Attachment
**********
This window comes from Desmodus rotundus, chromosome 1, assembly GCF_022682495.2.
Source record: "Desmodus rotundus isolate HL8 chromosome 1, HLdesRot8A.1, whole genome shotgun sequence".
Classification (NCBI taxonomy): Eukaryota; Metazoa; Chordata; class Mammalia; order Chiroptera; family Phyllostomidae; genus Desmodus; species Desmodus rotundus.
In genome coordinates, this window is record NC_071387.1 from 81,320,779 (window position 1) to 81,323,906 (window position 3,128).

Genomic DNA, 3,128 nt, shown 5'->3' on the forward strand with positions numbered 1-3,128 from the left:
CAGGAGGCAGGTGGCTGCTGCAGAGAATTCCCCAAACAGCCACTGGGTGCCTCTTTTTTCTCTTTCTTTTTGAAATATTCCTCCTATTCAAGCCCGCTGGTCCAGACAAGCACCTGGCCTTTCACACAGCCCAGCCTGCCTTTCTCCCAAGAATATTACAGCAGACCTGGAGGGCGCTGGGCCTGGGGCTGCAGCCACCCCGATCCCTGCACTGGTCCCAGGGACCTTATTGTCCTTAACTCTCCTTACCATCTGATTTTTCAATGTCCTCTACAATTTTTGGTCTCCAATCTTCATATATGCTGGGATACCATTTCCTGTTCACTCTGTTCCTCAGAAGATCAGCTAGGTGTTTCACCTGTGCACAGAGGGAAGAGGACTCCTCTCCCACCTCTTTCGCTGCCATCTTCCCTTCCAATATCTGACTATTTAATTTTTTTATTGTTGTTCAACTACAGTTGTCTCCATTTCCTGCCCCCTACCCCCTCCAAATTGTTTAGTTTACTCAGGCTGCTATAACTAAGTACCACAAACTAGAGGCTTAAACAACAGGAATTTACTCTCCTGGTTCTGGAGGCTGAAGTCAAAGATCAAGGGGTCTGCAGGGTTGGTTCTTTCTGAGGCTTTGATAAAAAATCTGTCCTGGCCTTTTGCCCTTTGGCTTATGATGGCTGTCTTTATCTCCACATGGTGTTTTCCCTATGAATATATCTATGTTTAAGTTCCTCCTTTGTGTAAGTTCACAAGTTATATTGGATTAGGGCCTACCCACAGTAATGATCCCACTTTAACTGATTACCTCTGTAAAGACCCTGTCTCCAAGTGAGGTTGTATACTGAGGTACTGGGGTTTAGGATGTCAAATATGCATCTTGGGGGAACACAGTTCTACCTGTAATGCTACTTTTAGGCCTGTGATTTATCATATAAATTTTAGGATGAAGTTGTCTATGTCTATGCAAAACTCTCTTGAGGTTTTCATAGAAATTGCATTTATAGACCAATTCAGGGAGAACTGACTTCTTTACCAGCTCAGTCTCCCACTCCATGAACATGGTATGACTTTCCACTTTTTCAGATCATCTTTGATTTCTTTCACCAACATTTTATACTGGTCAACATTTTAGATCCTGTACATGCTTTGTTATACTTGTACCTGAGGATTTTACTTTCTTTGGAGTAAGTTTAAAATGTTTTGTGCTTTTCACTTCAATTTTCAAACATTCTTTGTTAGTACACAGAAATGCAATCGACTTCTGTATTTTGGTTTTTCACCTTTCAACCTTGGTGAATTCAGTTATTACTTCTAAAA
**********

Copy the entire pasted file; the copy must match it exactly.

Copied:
This window comes from Desmodus rotundus, chromosome 1, assembly GCF_022682495.2.
Source record: "Desmodus rotundus isolate HL8 chromosome 1, HLdesRot8A.1, whole genome shotgun sequence".
Classification (NCBI taxonomy): Eukaryota; Metazoa; Chordata; class Mammalia; order Chiroptera; family Phyllostomidae; genus Desmodus; species Desmodus rotundus.
In genome coordinates, this window is record NC_071387.1 from 81,320,779 (window position 1) to 81,323,906 (window position 3,128).

Genomic DNA, 3,128 nt, shown 5'->3' on the forward strand with positions numbered 1-3,128 from the left:
CAGGAGGCAGGTGGCTGCTGCAGAGAATTCCCCAAACAGCCACTGGGTGCCTCTTTTTTCTCTTTCTTTTTGAAATATTCCTCCTATTCAAGCCCGCTGGTCCAGACAAGCACCTGGCCTTTCACACAGCCCAGCCTGCCTTTCTCCCAAGAATATTACAGCAGACCTGGAGGGCGCTGGGCCTGGGGCTGCAGCCACCCCGATCCCTGCACTGGTCCCAGGGACCTTATTGTCCTTAACTCTCCTTACCATCTGATTTTTCAATGTCCTCTACAATTTTTGGTCTCCAATCTTCATATATGCTGGGATACCATTTCCTGTTCACTCTGTTCCTCAGAAGATCAGCTAGGTGTTTCACCTGTGCACAGAGGGAAGAGGACTCCTCTCCCACCTCTTTCGCTGCCATCTTCCCTTCCAATATCTGACTATTTAATTTTTTTATTGTTGTTCAACTACAGTTGTCTCCATTTCCTGCCCCCTACCCCCTCCAAATTGTTTAGTTTACTCAGGCTGCTATAACTAAGTACCACAAACTAGAGGCTTAAACAACAGGAATTTACTCTCCTGGTTCTGGAGGCTGAAGTCAAAGATCAAGGGGTCTGCAGGGTTGGTTCTTTCTGAGGCTTTGATAAAAAATCTGTCCTGGCCTTTTGCCCTTTGGCTTATGATGGCTGTCTTTATCTCCACATGGTGTTTTCCCTATGAATATATCTATGTTTAAGTTCCTCCTTTGTGTAAGTTCACAAGTTATATTGGATTAGGGCCTACCCACAGTAATGATCCCACTTTAACTGATTACCTCTGTAAAGACCCTGTCTCCAAGTGAGGTTGTATACTGAGGTACTGGGGTTTAGGATGTCAAATATGCATCTTGGGGGAACACAGTTCTACCTGTAATGCTACTTTTAGGCCTGTGATTTATCATATAAATTTTAGGATGAAGTTGTCTATGTCTATGCAAAACTCTCTTGAGGTTTTCATAGAAATTGCATTTATAGACCAATTCAGGGAGAACTGACTTCTTTACCAGCTCAGTCTCCCACTCCATGAACATGGTATGACTTTCCACTTTTTCAGATCATCTTTGATTTCTTTCACCAACATTTTATACTGGTCAACATTTTAGATCCTGTACATGCTTTGTTATACTTGTACCTGAGGATTTTACTTTCTTTGGAGTAAGTTTAAAATGTTTTGTGCTTTTCACTTCAATTTTCAAACATTCTTTGTTAGTACACAGAAATGCAATCGACTTCTGTATTTTGGTTTTTCACCTTTCAACCTTGGTGAATTCAGTTATTACTTCTAAAA